It is impossible not to notice that many of the questions driving research on technology use by older adults today are the same as those at the forefront of aging and accessibility research 20 years ago. Back then, computers were predominantly large desktops, social media was still on the horizon, and mobile phones were large and not (yet) smart. Older adults had little presence on the Internet. Today, devices have changed and older adults are increasingly online.9,15 They do, however, continue to lag in broadband use, breadth of applications used, and time online.12 Typical reports reflect they have little interest in social media (other than staying in touch with family) and are skeptical of online financial transactions.17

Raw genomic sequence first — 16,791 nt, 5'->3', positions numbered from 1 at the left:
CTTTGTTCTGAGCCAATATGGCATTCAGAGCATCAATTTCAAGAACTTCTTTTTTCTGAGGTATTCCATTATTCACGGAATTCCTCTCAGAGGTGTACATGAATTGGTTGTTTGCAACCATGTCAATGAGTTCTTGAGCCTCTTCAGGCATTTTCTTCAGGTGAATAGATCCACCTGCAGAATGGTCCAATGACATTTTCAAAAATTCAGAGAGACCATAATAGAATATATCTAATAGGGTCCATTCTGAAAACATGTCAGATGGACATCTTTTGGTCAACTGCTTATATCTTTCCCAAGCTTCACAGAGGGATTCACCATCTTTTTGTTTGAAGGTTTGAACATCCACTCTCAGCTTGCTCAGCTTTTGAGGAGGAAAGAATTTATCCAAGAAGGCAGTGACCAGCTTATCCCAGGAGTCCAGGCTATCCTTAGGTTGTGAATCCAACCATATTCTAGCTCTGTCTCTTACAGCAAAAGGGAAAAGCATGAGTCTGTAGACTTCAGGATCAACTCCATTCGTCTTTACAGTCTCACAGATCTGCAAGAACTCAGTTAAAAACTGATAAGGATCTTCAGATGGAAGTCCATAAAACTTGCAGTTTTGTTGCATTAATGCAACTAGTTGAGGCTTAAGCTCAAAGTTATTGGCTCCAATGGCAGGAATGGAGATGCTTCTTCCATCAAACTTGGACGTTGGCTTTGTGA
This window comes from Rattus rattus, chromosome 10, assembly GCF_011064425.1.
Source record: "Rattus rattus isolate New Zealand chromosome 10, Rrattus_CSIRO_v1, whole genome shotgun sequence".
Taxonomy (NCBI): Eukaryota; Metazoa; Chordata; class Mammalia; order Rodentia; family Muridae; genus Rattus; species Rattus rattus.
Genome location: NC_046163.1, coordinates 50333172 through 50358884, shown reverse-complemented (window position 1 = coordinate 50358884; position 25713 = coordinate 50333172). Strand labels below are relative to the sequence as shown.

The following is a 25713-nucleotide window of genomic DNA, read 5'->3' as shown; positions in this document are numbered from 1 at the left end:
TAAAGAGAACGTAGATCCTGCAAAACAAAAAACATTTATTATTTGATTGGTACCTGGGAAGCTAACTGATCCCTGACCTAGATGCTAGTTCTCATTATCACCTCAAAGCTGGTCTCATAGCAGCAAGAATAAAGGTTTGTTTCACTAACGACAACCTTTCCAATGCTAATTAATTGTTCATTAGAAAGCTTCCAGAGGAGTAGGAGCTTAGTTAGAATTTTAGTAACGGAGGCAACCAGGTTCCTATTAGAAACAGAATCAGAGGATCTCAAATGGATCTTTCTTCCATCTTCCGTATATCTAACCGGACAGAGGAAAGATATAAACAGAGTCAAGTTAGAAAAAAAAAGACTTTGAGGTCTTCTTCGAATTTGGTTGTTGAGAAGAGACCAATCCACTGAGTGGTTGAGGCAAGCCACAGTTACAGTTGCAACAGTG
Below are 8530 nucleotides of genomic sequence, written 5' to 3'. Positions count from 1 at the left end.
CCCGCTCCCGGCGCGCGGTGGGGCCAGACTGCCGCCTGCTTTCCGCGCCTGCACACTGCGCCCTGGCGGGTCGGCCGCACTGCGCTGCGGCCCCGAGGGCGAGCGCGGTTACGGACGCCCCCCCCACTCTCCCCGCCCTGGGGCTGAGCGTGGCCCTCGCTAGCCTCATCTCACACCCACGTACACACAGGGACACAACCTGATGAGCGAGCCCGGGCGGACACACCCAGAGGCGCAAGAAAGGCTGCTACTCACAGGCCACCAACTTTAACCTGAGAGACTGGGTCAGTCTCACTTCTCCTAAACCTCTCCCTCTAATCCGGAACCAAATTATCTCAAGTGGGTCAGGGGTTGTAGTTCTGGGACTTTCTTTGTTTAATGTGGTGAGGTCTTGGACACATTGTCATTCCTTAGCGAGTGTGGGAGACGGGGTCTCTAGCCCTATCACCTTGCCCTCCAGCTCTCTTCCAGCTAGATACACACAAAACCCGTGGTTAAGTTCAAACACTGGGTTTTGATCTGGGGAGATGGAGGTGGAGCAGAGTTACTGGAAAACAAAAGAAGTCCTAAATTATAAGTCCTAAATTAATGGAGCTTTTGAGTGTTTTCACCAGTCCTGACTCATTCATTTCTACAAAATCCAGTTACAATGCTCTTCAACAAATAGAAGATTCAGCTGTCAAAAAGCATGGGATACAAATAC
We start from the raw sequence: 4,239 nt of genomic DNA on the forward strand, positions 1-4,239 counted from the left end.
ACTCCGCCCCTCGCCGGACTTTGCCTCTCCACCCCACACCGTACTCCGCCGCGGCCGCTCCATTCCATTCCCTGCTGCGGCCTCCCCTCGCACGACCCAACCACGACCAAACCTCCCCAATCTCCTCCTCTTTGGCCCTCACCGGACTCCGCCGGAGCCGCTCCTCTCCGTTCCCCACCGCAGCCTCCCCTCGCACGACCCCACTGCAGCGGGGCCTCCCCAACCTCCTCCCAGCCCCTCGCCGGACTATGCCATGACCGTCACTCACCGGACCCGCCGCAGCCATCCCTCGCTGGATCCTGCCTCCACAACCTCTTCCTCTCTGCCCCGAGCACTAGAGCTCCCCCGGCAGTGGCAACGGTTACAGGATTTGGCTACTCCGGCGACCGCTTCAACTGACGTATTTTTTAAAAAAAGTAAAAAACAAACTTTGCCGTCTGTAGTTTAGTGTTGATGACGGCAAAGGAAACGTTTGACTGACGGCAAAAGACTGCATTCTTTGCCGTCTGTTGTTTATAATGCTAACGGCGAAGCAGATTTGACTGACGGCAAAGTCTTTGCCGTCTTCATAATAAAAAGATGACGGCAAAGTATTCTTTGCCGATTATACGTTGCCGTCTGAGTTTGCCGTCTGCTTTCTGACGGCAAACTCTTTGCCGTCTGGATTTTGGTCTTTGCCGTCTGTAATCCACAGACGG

Clearly, the problem of older adults' comparatively limited technology use has not gone away despite a more tech-savvy group of people aging into the "older adult" category. According to the most recent data, from 2014–2016,12,15 predictions of a forthcoming "Silver Tsunami" of retired workers—a cohort now accustomed to digital technology access in their working lives and therefore able to take full advantage of the Internet—have not come true.9 Indeed, the overwhelming perception remains of older generations being incapable of or otherwise resistant to using technology. A "digital divide" between old and young is potentially more disabling now compared to 20 years ago, given the push for a more fully realized digital society. Digital technologies today are so essential to daily life that it is reasonable to ask whether older adults' inability to access online-only government services may soon be included among the precipitating factors in older adults moving into assisted living.
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